All Canadian Content Articles
At least 35% of the music selections of Stingray's Canadian-produced channels consist of Canadian talent.
The Senate Transport and Communication Committee’s report on the challenges facing the CBC would fundamentally change the national public broadcaster for the worse, according to the watchdog group Friends of Canadian Broadcasting.
Numbers suggest playoff ratings were down 20 percent despite heavy Canadian content in the early rounds.
The Talent Fund helps the film industry diversify its funding sources and promote its successes.
With millions of Canuck visitors, BuzzFeed has officially launched a Canadian edition.
CTV, Global and Rogers have no new Canadian shows this fall and CTV has announced that they are cancelling "Degrassi: The Next Generation" after 14 seasons.
The government of Canada will give $380,815 to Missinipi Broadcasting Corporation for the 2015-2016 financial year to support the production and broadcast of up to 168 weekly hours of radio content which will include 20 hours of new content in Aboriginal languages.
Columnist says there is more creativity and ingenuity in the press releases sent out by Canadian networks than in the matters of creating shows, casting them, scheduling and positioning them.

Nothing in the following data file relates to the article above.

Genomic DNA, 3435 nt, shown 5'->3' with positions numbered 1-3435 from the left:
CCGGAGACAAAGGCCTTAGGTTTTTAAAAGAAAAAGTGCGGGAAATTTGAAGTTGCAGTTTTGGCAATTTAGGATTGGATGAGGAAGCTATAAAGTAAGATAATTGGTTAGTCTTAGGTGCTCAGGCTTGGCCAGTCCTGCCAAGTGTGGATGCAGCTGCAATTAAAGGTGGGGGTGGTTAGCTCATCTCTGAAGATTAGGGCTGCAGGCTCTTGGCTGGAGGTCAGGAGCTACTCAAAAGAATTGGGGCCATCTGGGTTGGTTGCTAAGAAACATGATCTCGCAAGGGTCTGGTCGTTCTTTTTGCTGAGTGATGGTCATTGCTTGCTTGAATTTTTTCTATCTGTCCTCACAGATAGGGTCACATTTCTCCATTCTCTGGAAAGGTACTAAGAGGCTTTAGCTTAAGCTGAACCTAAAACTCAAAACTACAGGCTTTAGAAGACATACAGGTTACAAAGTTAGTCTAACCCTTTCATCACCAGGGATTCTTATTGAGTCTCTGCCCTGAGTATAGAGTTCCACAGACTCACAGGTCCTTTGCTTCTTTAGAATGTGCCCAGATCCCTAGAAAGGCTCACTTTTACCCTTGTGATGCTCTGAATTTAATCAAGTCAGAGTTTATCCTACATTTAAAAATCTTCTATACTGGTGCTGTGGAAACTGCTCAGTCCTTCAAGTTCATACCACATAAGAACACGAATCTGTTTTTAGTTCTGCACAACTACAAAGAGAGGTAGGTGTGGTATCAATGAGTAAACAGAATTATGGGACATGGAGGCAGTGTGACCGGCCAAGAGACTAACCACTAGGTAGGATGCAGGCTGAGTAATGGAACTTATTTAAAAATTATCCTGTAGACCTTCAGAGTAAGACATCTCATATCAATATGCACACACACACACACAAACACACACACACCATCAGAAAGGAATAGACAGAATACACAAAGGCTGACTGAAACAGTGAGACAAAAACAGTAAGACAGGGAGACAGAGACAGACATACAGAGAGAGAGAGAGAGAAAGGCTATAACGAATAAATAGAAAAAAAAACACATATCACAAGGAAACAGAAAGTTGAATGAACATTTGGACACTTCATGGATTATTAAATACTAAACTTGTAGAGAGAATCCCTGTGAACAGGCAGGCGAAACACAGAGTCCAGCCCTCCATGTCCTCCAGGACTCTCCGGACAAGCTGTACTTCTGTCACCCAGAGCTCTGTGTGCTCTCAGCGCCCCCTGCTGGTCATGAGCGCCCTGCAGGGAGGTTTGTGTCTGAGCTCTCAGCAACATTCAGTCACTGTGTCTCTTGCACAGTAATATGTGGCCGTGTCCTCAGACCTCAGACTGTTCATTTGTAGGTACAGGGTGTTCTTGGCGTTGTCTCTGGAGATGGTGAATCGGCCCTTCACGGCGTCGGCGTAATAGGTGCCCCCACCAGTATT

Columnist says Q producers are much more attuned to coming up with entertainment and youth-oriented program ideas rather than off the beat Canadian ones.
Columnist says the CBC hit is lauded as Canadian, yet there is little Canadianness about it.
The Canadian Media Production Association (CMPA) filed an application for leave to appeal a decision by the CRTC that the association warns will cost thousands of jobs.
University of British Columbia law student Spencer Keys has won the 2015 Dalton Camp Award, an essay contest on the link between the media and democracy sponsored by Friends of Canadian Broadcasting.
Columnist says in a pick-and-pay world, TV channels will have to fight to attract viewers’ attention and some won’t make it and will be kicked off the dial.
Columnist says without regulation, there would not be any Canadian TV.
Columnist says proposed CRTC code of conduct targets cable and satellite providers.
Editorial says the “pick and pay” model for cable the CRTC unveiled amounts to giving viewers what they’ve been demanding for years.
Access, which serves over 200 communities across Saskatchewan, was hoping it wouldn't have to contribute to a fund used to support television production.
Editorial says the guiding principle for the CRTC must be to ensure Canadians have maximum choice in what they want to watch and where that programming comes from.
An a la carte system gives TV fans more choice but they'll ultimately have fewer channels to choose from, say some Canadian producers who predict job losses and less programming for kids.
Cable and satellite service providers will soon have to offer consumers an “entry-level” television service, at a cost of no more than $25 a month, a decision that the country’s broadcast regulator acknowledges will cost some people their jobs.